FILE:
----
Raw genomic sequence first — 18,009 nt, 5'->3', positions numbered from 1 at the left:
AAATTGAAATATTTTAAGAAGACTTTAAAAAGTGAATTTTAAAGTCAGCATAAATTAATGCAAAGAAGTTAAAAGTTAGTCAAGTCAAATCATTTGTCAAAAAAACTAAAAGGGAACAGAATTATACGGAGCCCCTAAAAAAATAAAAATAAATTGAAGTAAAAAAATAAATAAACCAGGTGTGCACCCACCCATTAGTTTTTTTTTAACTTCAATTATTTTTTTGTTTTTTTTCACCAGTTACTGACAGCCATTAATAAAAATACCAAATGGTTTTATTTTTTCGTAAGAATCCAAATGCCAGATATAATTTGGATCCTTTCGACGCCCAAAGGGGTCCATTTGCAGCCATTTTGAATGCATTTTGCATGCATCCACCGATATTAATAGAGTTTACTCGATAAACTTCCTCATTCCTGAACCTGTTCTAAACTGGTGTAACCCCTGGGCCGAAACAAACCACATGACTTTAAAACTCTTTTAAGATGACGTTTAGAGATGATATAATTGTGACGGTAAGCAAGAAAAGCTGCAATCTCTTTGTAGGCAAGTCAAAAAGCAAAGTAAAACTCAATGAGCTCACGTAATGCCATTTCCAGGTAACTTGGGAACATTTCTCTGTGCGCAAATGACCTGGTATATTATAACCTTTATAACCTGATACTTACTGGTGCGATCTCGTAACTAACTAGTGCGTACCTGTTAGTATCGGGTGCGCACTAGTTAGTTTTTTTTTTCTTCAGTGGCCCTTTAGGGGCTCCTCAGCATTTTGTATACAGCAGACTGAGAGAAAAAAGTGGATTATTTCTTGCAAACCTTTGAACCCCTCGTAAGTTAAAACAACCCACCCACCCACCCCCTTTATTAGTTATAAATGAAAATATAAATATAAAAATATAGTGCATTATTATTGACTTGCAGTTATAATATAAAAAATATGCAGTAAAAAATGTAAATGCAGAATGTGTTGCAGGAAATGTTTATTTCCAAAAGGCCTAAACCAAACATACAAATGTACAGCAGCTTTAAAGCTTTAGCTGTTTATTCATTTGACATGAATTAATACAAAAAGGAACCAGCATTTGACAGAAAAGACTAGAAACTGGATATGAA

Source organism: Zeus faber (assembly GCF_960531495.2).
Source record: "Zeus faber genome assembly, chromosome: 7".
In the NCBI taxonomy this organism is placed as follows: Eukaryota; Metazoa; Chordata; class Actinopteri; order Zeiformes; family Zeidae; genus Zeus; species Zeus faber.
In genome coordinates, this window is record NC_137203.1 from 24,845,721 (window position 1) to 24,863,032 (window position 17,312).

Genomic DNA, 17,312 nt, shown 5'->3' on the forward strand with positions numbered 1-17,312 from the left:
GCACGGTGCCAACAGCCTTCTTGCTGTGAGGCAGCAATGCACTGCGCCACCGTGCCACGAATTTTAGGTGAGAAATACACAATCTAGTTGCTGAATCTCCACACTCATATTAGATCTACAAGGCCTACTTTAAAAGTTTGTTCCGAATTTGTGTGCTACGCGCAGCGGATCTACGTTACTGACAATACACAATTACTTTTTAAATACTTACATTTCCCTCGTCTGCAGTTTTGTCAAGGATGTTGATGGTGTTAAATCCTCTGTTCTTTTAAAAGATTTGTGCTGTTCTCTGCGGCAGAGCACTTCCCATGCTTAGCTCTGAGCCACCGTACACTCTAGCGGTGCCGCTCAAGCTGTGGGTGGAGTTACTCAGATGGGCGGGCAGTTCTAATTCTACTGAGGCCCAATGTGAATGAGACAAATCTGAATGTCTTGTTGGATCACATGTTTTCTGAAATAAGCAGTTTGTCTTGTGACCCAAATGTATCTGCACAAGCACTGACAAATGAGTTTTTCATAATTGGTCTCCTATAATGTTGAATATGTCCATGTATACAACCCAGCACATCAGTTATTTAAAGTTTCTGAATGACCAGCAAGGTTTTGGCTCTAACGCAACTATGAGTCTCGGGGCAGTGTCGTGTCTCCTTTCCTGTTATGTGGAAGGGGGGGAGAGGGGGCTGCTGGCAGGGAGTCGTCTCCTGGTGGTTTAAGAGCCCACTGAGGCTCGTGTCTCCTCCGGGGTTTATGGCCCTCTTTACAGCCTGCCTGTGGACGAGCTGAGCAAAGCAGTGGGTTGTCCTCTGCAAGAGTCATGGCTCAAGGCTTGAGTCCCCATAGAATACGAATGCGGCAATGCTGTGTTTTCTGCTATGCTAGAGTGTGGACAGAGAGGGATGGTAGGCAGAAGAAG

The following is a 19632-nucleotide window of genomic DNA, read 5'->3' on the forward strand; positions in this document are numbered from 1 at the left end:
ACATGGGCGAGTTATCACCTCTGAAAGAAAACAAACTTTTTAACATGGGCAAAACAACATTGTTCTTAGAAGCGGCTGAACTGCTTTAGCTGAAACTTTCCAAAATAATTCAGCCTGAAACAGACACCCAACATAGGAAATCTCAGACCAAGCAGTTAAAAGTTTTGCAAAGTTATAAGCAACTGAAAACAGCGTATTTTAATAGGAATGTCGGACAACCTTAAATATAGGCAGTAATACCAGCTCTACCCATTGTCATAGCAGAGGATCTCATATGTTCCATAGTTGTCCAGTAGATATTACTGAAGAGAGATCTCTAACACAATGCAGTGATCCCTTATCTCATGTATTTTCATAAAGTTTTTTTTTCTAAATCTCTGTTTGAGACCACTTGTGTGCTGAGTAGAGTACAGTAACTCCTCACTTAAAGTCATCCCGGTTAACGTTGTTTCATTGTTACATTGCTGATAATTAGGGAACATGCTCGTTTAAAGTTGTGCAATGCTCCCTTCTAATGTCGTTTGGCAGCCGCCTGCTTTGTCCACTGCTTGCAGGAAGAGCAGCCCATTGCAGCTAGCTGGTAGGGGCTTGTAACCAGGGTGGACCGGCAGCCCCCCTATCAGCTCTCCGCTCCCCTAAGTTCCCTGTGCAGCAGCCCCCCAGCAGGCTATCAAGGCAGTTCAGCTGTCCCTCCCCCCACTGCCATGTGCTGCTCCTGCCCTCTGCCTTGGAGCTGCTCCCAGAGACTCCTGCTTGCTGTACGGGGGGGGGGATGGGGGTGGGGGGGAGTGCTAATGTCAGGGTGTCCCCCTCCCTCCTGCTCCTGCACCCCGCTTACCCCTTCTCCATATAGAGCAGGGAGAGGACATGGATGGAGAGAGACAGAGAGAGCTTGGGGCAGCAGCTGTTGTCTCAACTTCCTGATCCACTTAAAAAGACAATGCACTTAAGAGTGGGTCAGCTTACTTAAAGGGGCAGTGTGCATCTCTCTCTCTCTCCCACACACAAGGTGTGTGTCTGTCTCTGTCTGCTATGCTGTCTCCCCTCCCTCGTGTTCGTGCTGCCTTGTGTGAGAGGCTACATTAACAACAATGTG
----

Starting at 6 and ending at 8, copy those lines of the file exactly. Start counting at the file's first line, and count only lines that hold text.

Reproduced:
In genome coordinates, this window is record NC_137203.1 from 24,845,721 (window position 1) to 24,863,032 (window position 17,312).

Genomic DNA, 17,312 nt, shown 5'->3' on the forward strand with positions numbered 1-17,312 from the left:
GCACGGTGCCAACAGCCTTCTTGCTGTGAGGCAGCAATGCACTGCGCCACCGTGCCACGAATTTTAGGTGAGAAATACACAATCTAGTTGCTGAATCTCCACACTCATATTAGATCTACAAGGCCTACTTTAAAAGTTTGTTCCGAATTTGTGTGCTACGCGCAGCGGATCTACGTTACTGACAATACACAATTACTTTTTAAATACTTACATTTCCCTCGTCTGCAGTTTTGTCAAGGATGTTGATGGTGTTAAATCCTCTGTTCTTTTAAAAGATTTGTGCTGTTCTCTGCGGCAGAGCACTTCCCATGCTTAGCTCTGAGCCACCGTACACTCTAGCGGTGCCGCTCAAGCTGTGGGTGGAGTTACTCAGATGGGCGGGCAGTTCTAATTCTACTGAGGCCCAATGTGAATGAGACAAATCTGAATGTCTTGTTGGATCACATGTTTTCTGAAATAAGCAGTTTGTCTTGTGACCCAAATGTATCTGCACAAGCACTGACAAATGAGTTTTTCATAATTGGTCTCCTATAATGTTGAATATGTCCATGTATACAACCCAGCACATCAGTTATTTAAAGTTTCTGAATGACCAGCAAGGTTTTGGCTCTAACGCAACTATGAGTCTCGGGGCAGTGTCGTGTCTCCTTTCCTGTTATGTGGAAGGGGGGGAGAGGGGGCTGCTGGCAGGGAGTCGTCTCCTGGTGGTTTAAGAGCCCACTGAGGCTCGTGTCTCCTCCGGGGTTTATGGCCCTCTTTACAGCCTGCCTGTGGACGAGCTGAGCAAAGCAGTGGGTTGTCCTCTGCAAGAGTCATGGCTCAAGGCTTGAGTCCCCATAGAATACGAATGCGGCAATGCTGTGTTTTCTGCTATGCTAGAGTGTGGACAGAGAGGGATGGTAGGCAGAAGAAG